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Art

Bugatti Veyron Grand Sport designed by artist Bernar Venet

By Eiman Aziz

December 10, 2012

Artist Bernar Venet designed a striking Bugatti Veyron Grand Sport for Art Basel Miami Beach 2012 unveiled at The Rubell Family Collection.

As with every special-edition Veyron, the car is uniquely painted in a scheme of dark chocolate browns on the outside and lighter versions of the same colors inside the cabin.

Venet, who has a fascination with the beauty of mathematical equations, wrapped the car’s exterior and interior with the actual formulas and symbols engineers use to design the famous driving machine. The result is an exquisite, dynamic, one-of-a-kind work of art. Bugatti describes it simply as, “the fastest artwork ever.”

WHITEWALL: How have the reactions been to your adaptation of the Bugatti Grand Sport?
BERNAR VENET: People have been extremely enthusiastic. The Bugatti in itself is already a masterpiece. But with the idea of using mathematical and technical equations, adding something original to it, visitors have been looking with very big eyes!

WW: There have been synergies in the past between luxury and art – jets and yachts and cars that have been specially painted or designed. But it’s hard to recall such a powerful combination of art and machine.
BV: I have to be modest—the car, is more important than me. This is the most extraordinary car that has ever been built in the history of cars. Ever. There is nothing that can be compared to it. Even the Bugatti Royale, which was incredible in the 1920s, is just a reference point today.

Now – it’s a car before anything. But of course, we tried to do something a little extra, something a little bit unusual.

WW: What were some of the challenges in the process?
BV: When Bugatti invited me, my answer immediately was, “You don’t paint a Michelangelo.” How can you possibly add something? I thought, I cannot make this car look better than what it is.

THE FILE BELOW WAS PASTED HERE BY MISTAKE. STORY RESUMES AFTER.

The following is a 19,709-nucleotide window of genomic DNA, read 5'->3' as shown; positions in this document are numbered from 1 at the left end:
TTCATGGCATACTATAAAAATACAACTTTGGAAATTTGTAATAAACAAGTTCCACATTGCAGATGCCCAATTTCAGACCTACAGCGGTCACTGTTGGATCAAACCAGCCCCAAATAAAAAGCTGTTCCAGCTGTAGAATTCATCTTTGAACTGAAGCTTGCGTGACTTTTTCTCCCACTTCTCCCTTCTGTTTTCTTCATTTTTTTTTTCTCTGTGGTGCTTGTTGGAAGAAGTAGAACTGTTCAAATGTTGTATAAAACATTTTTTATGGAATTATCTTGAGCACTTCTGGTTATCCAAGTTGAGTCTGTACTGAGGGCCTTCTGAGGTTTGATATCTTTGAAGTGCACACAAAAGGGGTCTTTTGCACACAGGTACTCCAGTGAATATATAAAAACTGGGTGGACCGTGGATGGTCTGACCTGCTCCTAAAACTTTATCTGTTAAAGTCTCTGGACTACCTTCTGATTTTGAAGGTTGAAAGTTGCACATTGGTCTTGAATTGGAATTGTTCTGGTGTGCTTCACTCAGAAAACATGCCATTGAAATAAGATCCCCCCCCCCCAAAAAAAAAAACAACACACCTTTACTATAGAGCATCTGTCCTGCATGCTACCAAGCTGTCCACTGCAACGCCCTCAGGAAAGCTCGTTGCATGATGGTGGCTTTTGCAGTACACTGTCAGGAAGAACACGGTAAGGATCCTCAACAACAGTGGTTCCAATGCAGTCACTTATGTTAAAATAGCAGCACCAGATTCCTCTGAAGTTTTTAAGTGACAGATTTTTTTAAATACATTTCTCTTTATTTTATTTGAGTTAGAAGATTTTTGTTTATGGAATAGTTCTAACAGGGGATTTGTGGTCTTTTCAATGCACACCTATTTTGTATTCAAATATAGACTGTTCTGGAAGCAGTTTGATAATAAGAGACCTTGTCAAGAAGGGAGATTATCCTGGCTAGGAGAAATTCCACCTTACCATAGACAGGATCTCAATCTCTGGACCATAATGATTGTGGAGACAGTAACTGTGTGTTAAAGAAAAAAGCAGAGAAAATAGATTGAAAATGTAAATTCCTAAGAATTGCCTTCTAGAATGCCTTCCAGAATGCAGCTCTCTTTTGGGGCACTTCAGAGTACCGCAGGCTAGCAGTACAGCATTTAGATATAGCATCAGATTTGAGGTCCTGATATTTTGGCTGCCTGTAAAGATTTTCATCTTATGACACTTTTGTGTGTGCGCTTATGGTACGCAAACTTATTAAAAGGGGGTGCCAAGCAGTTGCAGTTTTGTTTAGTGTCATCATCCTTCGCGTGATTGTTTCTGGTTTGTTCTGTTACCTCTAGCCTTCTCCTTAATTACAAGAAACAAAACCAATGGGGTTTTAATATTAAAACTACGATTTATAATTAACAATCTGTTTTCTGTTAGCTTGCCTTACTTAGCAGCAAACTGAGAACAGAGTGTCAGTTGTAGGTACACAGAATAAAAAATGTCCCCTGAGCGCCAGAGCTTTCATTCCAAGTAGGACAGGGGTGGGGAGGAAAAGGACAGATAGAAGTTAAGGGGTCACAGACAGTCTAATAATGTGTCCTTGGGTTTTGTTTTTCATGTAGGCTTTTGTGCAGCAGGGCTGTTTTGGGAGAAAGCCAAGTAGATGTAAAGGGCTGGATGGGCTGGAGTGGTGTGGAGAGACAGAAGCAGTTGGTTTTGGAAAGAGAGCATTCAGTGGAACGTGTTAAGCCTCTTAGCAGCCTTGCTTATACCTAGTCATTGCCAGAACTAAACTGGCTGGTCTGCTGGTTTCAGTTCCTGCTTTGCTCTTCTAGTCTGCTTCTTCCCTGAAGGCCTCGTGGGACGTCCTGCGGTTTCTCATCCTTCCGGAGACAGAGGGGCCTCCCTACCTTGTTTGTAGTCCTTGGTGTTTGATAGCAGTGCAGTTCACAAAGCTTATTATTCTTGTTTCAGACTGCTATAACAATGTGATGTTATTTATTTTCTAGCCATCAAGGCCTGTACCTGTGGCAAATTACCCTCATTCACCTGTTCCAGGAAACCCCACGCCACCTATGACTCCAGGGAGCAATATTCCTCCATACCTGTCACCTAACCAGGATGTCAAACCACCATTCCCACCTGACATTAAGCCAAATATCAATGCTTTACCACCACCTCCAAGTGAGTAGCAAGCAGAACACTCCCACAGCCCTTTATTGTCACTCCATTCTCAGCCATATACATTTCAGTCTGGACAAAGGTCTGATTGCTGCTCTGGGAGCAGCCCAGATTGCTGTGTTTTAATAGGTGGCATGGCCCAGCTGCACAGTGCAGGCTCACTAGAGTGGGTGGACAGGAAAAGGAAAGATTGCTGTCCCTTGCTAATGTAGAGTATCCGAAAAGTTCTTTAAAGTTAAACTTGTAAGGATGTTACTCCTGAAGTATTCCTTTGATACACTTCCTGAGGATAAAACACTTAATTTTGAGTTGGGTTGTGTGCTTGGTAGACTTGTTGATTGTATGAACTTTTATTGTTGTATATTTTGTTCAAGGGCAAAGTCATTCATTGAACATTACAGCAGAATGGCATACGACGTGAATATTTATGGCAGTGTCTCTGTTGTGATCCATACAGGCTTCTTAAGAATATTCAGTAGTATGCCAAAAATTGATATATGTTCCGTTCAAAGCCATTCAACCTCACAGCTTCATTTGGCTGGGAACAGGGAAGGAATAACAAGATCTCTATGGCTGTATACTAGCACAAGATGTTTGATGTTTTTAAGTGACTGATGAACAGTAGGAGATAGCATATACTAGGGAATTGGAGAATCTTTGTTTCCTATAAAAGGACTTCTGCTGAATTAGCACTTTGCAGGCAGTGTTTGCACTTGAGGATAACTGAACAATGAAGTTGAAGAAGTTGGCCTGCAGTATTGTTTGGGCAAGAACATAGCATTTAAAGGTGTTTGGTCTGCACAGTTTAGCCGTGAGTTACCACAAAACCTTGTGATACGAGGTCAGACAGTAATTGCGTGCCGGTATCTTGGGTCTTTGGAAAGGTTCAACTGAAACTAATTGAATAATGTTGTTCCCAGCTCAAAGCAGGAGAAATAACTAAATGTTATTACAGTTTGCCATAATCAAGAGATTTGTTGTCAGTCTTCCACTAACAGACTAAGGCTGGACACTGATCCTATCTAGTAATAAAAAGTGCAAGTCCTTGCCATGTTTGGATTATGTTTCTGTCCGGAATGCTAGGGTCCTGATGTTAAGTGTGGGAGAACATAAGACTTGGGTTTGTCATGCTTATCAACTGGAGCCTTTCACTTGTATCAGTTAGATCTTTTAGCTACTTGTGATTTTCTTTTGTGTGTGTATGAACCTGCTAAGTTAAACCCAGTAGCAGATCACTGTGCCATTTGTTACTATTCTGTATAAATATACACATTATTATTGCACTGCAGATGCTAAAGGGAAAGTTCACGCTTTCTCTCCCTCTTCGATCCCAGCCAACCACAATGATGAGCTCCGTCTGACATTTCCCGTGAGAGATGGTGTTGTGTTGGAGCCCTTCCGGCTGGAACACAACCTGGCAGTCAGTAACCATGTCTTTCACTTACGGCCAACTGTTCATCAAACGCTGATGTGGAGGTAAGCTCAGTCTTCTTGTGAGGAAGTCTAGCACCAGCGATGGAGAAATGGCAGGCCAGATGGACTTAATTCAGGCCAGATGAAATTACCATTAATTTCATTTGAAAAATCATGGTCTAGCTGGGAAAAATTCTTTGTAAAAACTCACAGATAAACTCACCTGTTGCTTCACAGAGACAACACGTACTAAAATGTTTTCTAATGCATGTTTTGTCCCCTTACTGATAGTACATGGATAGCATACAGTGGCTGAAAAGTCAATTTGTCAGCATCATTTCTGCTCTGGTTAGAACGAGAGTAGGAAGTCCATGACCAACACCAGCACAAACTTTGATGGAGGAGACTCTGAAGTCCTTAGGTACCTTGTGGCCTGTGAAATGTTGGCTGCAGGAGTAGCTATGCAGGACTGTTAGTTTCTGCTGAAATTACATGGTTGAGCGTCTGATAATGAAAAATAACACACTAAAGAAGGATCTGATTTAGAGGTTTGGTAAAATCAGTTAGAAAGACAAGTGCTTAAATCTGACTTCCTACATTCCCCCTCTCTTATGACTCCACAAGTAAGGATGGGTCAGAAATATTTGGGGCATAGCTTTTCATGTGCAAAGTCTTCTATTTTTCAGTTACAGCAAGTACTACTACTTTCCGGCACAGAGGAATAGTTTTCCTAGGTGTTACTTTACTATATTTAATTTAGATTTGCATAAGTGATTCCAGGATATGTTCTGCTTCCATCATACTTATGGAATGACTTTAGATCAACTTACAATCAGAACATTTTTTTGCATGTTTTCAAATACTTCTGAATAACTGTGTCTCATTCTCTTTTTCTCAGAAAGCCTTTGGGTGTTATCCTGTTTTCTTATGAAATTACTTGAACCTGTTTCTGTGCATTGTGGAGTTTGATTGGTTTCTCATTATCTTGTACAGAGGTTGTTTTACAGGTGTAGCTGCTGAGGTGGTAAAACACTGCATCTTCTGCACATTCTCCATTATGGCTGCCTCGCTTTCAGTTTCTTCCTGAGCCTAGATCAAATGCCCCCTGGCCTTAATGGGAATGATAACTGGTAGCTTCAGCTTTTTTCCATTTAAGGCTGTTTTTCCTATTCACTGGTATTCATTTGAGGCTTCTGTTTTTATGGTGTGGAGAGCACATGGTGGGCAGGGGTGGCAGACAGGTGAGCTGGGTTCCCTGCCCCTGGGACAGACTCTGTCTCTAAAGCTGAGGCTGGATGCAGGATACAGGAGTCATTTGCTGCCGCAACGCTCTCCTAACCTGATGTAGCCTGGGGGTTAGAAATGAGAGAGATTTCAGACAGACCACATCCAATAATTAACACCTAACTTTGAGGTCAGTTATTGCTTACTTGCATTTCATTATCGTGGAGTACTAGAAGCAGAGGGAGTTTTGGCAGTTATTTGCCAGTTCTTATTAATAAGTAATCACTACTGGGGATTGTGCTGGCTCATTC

But they insisted, so I tried to find a solution. The solution, in the end, was to have the car talk about itself; a declaration. The equations are mathematical studies that were performed in order to make the car go fast and perform incredibly.

WW: Your signature passion for mathematical formulas seems to be quite the perfect partnership then, as “a ready made canvas on the Bugatti.”
BV: Yes, all the graphics that are put on the exterior body panel are basically an homage to the car itself. Not just to the design, but also to the functionality and the power of the machine. This car has four turbos! It is superlative. It’s the fastest convertible in the world!

WW: Can you give us an example of one of the mathematical formulas and what it actually means?
BV: This Bugatti has an engine that is beautifully shaped like a W. Basically you have the camshaft, which is at the bottom, and from all the sides, the cylinders that are running. As a result, the axle of the camshaft is not exactly in the middle. One of the formulas is basically how to calculate the exact position of that camshaft inside the engine. That’s one example of a mathematic formula that is used for the development of this engine.

I want to present works of art that are totally abstract. And there is nothing more abstract than a mathematical equation. The ideal solution would be to use symbols, equations, and mathematical concepts.

WW: What is the significance of the saturation of color that starts out bright orange and fades to the chocolate brown?
BV: It’s like speed is erasing the letters. It gives a feeling of absolute dynamism.

WW: What is the focus of your next project?
BV: It will be homage to al-Khwārizmī – he was Egyptian. It will be at the Venice Biennale. In the history of mathematics, he is one of the biggest. He invented Algebra. And I’m sure he drove a Bugatti!

Photos: Gustavo Caballero/Getty Images for Bugatti

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